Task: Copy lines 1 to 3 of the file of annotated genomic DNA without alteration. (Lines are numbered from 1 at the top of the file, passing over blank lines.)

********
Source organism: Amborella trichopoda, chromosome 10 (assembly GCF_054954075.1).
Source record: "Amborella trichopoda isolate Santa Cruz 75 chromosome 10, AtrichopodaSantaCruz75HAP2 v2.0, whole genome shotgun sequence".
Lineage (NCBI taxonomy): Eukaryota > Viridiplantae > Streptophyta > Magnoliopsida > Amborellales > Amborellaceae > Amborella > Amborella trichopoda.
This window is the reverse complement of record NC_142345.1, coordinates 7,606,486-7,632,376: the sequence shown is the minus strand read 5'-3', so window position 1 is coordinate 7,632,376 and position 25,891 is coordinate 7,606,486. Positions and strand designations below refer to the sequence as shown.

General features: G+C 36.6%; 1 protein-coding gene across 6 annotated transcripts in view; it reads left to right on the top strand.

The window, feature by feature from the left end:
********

Source organism: Amborella trichopoda, chromosome 10 (assembly GCF_054954075.1).
Source record: "Amborella trichopoda isolate Santa Cruz 75 chromosome 10, AtrichopodaSantaCruz75HAP2 v2.0, whole genome shotgun sequence".
Lineage (NCBI taxonomy): Eukaryota > Viridiplantae > Streptophyta > Magnoliopsida > Amborellales > Amborellaceae > Amborella > Amborella trichopoda.